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BBWAA to Larry Walker: “Sorry For The Confusion”

The Baseball Writers’ Association of America do not have much respect for Larry Walker‘s hall-of-fame candidacy.  This year the Canuck garnered fewer HOF votes than Jeff Kent and Fred McGriff.  His future chance of election by the writers is very slim.

The lack of support for Walker can be explained partially by the ten player ballot limit and mostly by anti-Coors Field sentiment.  Writers point to his monster season of 1997 and say “He benefited from hitting baseballs in Denver so he really wasn’t that great”.

If he wasn’t that great then why did you select Walker as MVP that very season?

Despite the Rockies 3rd place finish LW received 92% of the writers NL MVP votes.

Maybe instead of Slugging .720 and hitting 49 home runs the right fielder should have only slugged .600 and hit 40 bombs.

Walker’s video game-like numbers are used to justify not voting for him as a hall-of-famer when the very same numbers were used to justify voting for him as MVP.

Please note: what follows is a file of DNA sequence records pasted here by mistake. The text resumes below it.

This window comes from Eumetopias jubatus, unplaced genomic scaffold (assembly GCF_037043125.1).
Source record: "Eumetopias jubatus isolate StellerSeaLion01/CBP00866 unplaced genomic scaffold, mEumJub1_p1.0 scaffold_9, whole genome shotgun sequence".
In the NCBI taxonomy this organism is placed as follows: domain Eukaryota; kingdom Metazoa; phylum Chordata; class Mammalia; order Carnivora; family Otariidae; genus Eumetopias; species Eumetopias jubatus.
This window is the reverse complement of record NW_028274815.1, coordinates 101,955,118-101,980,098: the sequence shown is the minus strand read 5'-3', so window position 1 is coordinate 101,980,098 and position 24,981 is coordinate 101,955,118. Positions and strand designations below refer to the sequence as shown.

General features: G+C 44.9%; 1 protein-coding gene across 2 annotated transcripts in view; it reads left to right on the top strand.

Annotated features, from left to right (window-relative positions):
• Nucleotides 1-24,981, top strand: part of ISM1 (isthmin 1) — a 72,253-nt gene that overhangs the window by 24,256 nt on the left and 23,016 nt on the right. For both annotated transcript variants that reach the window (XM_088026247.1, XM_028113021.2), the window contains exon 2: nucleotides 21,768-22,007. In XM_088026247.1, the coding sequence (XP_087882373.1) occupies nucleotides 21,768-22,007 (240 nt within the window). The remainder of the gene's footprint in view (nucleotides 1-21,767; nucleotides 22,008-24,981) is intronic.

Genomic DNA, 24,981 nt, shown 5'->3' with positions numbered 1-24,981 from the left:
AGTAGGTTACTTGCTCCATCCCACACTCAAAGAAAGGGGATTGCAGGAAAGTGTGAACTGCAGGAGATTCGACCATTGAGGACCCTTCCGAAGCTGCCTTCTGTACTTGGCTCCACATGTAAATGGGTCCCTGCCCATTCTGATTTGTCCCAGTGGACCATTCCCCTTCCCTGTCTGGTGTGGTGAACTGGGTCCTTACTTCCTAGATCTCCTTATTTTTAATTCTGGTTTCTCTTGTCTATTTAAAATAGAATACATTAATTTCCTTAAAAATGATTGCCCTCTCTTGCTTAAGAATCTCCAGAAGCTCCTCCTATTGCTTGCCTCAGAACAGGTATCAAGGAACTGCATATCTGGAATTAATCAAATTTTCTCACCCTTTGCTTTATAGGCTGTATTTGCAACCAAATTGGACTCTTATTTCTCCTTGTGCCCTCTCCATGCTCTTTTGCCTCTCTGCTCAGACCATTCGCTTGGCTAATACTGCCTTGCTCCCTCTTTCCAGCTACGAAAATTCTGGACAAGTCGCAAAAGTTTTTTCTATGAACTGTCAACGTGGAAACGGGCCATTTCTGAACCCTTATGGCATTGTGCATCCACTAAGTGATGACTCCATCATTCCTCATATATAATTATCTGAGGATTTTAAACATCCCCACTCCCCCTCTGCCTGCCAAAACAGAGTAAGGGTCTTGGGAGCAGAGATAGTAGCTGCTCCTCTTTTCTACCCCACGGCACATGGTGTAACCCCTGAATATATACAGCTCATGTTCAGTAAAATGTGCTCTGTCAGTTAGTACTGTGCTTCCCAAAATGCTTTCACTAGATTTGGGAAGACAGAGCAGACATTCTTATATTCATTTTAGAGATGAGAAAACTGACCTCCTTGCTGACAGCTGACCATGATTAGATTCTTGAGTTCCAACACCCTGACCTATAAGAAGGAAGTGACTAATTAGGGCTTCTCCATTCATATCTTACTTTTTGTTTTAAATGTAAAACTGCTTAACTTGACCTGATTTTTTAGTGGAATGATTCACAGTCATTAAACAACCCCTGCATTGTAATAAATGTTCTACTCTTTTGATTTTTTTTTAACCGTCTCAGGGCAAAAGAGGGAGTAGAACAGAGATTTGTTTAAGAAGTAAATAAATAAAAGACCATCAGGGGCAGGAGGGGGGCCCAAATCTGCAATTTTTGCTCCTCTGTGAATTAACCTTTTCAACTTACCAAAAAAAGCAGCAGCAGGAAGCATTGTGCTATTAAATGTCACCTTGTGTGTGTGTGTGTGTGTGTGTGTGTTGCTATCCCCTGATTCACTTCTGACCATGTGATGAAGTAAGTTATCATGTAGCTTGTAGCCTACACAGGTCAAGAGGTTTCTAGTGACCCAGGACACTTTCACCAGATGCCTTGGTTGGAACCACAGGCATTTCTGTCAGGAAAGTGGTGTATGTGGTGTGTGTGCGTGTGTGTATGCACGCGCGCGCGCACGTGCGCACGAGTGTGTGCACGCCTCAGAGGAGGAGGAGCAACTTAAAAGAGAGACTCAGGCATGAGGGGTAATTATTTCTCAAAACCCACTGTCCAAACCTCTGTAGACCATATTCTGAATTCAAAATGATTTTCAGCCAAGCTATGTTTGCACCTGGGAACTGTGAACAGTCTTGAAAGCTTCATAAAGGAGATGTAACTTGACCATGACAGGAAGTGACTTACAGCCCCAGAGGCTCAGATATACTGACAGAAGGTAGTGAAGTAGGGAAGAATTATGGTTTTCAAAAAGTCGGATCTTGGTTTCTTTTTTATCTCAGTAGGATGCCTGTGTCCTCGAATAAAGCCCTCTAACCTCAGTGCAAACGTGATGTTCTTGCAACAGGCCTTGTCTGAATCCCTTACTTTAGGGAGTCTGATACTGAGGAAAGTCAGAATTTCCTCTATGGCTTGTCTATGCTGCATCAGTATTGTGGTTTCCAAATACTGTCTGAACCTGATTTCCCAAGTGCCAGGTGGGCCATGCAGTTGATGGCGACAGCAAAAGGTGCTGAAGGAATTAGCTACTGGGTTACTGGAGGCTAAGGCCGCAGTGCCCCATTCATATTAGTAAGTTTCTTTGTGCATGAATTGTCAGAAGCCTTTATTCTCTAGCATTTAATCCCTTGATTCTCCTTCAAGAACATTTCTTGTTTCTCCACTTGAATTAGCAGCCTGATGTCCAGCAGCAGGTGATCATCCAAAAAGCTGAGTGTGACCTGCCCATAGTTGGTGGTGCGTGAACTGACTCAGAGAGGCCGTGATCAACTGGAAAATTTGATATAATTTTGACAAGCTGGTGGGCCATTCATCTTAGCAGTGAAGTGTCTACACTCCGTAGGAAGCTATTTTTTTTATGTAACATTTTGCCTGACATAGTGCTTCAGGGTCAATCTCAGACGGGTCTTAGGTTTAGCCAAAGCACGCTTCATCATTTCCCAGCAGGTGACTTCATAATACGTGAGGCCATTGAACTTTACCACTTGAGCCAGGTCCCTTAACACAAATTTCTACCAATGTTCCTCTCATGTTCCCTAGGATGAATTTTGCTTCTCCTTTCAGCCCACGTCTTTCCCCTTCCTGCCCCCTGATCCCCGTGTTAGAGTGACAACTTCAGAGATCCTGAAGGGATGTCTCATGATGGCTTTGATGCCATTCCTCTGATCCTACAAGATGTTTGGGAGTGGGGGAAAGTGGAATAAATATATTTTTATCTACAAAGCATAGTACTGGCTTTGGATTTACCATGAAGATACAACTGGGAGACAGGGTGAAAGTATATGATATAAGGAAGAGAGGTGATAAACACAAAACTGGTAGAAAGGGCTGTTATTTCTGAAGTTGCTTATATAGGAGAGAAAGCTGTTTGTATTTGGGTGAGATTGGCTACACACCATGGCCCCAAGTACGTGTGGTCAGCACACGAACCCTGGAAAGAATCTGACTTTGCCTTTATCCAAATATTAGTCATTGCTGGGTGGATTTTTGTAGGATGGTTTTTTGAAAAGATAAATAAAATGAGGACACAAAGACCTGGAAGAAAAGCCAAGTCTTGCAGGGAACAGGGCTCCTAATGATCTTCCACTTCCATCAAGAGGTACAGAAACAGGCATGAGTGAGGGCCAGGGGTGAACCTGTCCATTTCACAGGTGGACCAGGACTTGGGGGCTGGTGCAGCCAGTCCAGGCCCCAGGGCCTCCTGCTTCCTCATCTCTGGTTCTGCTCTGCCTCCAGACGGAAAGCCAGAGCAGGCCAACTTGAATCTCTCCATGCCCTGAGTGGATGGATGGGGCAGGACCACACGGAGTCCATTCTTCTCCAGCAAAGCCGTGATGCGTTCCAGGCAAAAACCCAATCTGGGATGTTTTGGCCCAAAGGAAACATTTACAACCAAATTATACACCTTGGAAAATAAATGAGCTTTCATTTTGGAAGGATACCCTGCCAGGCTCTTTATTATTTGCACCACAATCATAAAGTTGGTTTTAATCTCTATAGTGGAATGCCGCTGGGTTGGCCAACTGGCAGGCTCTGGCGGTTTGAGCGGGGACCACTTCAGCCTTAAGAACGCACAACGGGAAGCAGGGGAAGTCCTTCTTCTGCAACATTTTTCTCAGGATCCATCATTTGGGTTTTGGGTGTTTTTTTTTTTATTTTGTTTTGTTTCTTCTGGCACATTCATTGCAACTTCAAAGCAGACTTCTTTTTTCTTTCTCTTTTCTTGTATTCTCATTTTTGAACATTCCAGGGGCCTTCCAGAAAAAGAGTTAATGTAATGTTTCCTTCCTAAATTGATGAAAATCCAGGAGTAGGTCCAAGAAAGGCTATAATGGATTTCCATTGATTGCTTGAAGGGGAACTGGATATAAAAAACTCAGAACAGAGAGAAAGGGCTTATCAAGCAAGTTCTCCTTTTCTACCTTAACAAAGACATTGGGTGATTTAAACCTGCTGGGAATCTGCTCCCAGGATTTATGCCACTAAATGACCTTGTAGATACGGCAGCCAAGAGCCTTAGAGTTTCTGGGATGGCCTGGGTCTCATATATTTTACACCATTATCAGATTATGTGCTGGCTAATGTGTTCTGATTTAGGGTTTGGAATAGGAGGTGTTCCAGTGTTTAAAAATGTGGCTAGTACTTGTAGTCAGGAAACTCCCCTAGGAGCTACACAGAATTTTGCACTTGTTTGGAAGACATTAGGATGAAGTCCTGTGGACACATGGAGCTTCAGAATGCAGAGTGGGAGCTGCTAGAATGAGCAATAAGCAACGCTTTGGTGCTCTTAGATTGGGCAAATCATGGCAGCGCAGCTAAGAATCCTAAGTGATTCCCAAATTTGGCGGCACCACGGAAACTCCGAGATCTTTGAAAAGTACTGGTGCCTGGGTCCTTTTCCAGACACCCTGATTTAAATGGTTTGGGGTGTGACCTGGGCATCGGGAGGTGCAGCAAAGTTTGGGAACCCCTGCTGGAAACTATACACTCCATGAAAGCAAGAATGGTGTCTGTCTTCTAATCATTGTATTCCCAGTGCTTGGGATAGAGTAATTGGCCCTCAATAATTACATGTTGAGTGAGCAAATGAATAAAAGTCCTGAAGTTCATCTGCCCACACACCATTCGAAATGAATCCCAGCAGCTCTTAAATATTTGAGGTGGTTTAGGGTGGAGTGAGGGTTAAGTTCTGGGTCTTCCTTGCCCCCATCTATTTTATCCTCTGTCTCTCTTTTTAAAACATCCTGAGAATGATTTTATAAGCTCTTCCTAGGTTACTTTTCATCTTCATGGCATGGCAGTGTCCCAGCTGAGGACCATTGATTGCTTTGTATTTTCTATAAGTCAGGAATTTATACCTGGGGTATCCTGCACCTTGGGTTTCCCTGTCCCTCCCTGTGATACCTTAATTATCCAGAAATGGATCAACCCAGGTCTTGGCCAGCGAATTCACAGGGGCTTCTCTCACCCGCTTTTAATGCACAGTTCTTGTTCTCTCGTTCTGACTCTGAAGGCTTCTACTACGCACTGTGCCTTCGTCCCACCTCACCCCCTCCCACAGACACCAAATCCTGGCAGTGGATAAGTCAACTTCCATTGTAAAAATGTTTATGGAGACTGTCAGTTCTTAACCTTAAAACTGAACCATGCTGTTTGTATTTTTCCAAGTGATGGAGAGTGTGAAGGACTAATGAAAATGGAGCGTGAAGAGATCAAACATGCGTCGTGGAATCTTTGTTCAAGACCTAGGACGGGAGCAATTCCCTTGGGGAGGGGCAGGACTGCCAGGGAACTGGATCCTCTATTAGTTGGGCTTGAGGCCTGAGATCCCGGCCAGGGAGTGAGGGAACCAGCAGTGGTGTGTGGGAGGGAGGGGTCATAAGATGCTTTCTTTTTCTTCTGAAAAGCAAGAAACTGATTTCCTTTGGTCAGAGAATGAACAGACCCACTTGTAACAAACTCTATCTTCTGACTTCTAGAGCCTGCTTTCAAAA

What In the World Are These Voters Waiting For?

Great post by Dave Cameron over at FanGraphs on the dearth of baseball hall-of-famers elected recently.  Myself and many others have been saying for years that the writers need to begin voting great players into the HOF. Isn’t that the point of The Hall?

Writers have made clear that the only late 80’s stars that need apply are Kirby Puckett and Dennis Eckersley.

Let’s hope that we see Tim Raines, Fred McGriff, Alan Trammell, Jeff Bagwell, Mike Piazza, Curt Schilling, Mark McGwire, Larry Walker get some major vote totals increases this year.

Finally, how they whiffed on Kenny Lofton is just beyond me.  According to fWAR Lofton provided as much value as Duke Snider.  Would these voters not put Duke Snider in if he had played during the “steroid era”?

‘Hall-of-Famer Sammy Sosa’ makes room for…

I have no problem with this player in the HOF:

.284 BA/.377 OBP/.509 SLG, 493 HR